Teacher Malfunction

Let’s start the blogging year off with a juicy, controversial question:

Would you take lessons from a teacher you knew occasionally made mistakes?

Tricky one, isn’t it(*).  Especially because, although the Alexander Technique is strictly speaking a form of education, in terms of description, regulation and marketing it’s normally considered an alternative therapy.  Sort of medical.  How many of us are comfortable with the idea that the person teaching/treating us sometimes fails, has setbacks, makes mistakes?

A few boundaries might be helpful here. I am not talking about catastrophic, life-threatening failure. Unlike, say, brain surgery, it’s actually quite difficult to make that sort of mistake in the Alexander Technique.  Neither am I talking about consistent ineptitude.  I’m talking about occasional, small, mundane mistakes.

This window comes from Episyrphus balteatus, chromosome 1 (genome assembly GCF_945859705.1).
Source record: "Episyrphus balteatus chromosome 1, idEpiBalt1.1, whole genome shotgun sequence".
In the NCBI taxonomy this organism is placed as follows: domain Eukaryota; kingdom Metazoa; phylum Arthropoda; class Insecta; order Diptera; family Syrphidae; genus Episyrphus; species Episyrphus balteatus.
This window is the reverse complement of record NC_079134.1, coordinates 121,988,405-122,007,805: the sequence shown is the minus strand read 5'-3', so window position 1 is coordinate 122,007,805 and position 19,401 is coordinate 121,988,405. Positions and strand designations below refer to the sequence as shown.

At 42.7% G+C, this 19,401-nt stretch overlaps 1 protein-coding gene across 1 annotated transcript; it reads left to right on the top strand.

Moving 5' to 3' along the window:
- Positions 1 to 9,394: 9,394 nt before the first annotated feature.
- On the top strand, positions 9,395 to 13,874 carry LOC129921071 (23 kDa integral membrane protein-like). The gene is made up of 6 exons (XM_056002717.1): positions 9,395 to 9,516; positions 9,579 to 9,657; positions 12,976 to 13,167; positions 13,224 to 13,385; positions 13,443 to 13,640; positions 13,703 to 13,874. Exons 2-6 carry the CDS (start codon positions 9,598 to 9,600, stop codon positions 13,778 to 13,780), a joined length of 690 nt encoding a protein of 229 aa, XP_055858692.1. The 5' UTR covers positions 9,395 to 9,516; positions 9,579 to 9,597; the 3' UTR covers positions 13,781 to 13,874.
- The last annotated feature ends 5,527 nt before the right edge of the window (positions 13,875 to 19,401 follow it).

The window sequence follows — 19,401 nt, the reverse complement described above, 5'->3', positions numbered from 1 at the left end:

But even on this very mundane scale, would you be happy if, in a lesson, your teacher said “no, I got that bit wrong, let’s try this instead”?  Wouldn’t it be better if the teacher blagged their way through, or said nothing and carefully hid their failing?

For me the answer is loud and clear.  No.  It would not be better and here’s why. If a teacher covers up their mistakes, they are very clearly sending the student the message that mistakes and failures in Alexander lessons ARE NOT ACCEPTABLE.

Uh oh.

Bad enough in ordinary life. But in a discipline that is based on experimenting and learning from the results of those experiments, positive or negative, that’s pretty disastrous.

What if, in lessons, the teacher modelled the process of making a mistake, analysing it calmly and objectively and learning something constructive from the experience? Consistently and repeatedly.

Might that not, over time, start to change how you react when you fail in your own Alexander process? And maybe even to change how you react when you fail in everyday life?

To me that sounds like a very valuable skill to learn.

(*) My inspiration for this question came from reading this:-

Image courtesy of jesadaphorn at FreeDigitalPhotos.net

CNHC and ITM registered Alexander Technique teacher.

Tagged with: ,
Posted in asking questions, comfortable, experiment

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